On Saturday night, the Tibetan spiritual leader released a statement stressing the “urgent reality” of climate change and rallying people across the globe to protect the planet “not only for ourselves, but also for future generations.”
His Holiness said: “Global warming is an urgent reality. None of us is able to change the past. But we are all in a position to contribute to a better future.
“Indeed, we have a responsibility to ourselves and to the more than seven billion human beings alive today to ensure that all of us can continue to live in peace and safety. With hope and determination, we must take care of both our own lives and those of all our neighbours.”
“Today, we need to address the future not with prayers prompted by fear, but by taking realistic action founded on scientific understanding. The inhabitants of our planet are interdependent as never before. Everything we do affects our human companions, as well as innumerable animal and plant species.”
He added: “As we face this crisis together, it is imperative that we act in a spirit of solidarity and cooperation in order to limit its consequences. I hope and pray that our leaders will gather the strength to take collective action to address this emergency, and set a timetable for change. We have to act to make this a safer, greener, happier world.”
He continued: “We human beings are the only creatures with the power to destroy the earth, but we are also the species with the greatest capacity to protect it.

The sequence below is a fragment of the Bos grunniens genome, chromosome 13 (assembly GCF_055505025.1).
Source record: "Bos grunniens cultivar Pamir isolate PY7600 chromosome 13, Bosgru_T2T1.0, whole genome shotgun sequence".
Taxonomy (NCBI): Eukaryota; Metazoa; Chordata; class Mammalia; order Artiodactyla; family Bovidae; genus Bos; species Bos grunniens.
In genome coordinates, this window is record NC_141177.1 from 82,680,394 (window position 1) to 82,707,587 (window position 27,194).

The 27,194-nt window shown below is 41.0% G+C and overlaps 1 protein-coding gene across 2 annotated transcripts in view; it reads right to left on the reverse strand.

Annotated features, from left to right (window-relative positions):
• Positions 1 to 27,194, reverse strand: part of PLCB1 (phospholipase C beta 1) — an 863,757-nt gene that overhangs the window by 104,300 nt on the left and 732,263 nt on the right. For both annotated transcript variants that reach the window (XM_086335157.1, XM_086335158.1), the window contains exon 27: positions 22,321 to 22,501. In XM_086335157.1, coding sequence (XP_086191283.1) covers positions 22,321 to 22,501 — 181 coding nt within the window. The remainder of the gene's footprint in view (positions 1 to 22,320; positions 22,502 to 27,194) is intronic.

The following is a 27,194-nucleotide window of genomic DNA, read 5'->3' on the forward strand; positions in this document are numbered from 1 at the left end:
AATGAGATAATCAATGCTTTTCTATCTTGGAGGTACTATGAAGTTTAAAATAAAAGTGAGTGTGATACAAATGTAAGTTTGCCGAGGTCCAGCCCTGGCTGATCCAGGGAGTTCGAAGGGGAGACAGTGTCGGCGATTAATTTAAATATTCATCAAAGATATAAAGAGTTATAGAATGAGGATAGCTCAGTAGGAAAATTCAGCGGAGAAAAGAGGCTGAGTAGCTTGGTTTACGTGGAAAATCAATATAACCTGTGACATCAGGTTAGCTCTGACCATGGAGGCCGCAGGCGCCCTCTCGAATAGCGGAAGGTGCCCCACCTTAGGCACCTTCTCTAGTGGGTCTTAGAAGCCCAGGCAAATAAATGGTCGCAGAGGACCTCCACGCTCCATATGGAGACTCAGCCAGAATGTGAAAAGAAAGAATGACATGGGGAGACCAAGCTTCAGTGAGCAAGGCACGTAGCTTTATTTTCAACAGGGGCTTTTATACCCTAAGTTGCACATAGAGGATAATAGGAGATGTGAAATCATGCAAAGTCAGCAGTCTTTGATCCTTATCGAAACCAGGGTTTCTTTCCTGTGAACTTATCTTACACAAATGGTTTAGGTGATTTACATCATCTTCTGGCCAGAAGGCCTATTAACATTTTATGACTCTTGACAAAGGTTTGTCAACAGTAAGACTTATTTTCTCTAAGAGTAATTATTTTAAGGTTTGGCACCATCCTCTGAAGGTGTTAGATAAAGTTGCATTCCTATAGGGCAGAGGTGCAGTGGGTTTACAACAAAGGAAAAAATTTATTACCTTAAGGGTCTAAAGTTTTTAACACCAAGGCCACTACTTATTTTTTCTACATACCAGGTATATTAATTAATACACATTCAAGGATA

“We must confront issues of climate change on a cooperative global level for everyone’s benefit. But we must also do what we can on a personal level.
Even small daily actions, such as how we use water and how we dispose of what we don’t need, have consequences. We must make taking care of our natural environment a part of our daily life, and learn what science has to teach us.”
Reports suggest the Dalai Lama has not been invited to the upcoming COP26 climate conference.
Tenzin Gyatso, 86, has been the current Dalai Lama since 1940.
Earlier in the month Pope Francis and leaders representing the world’s major religions met at the Vatican to sign an appeal highlighting the ‘grave threat’ of climate change.
The appeal was handed by the pontiff to Alok Sharma, the COP26 president and Luigi di Maio, Italy’s foreign minister.
One key figure missing was the Dalai Lama, the Tibetan Buddhist leader, who was not invited to avoid antagonising China.
Speaking before the conference, Archbishop Paul Gallagher, the Vatican’s foreign minister, spoke of the Dalai Lama’s absence.
He said: “His Holiness the Dalai Lama knows how well he is respected here by the Holy See but he also appreciates that our relations [with China] are complicated and difficult.”
Mr Gallagher added: “He has always respected that and we appreciate that very much and so the dialogue goes on with Buddhism on many, many levels.”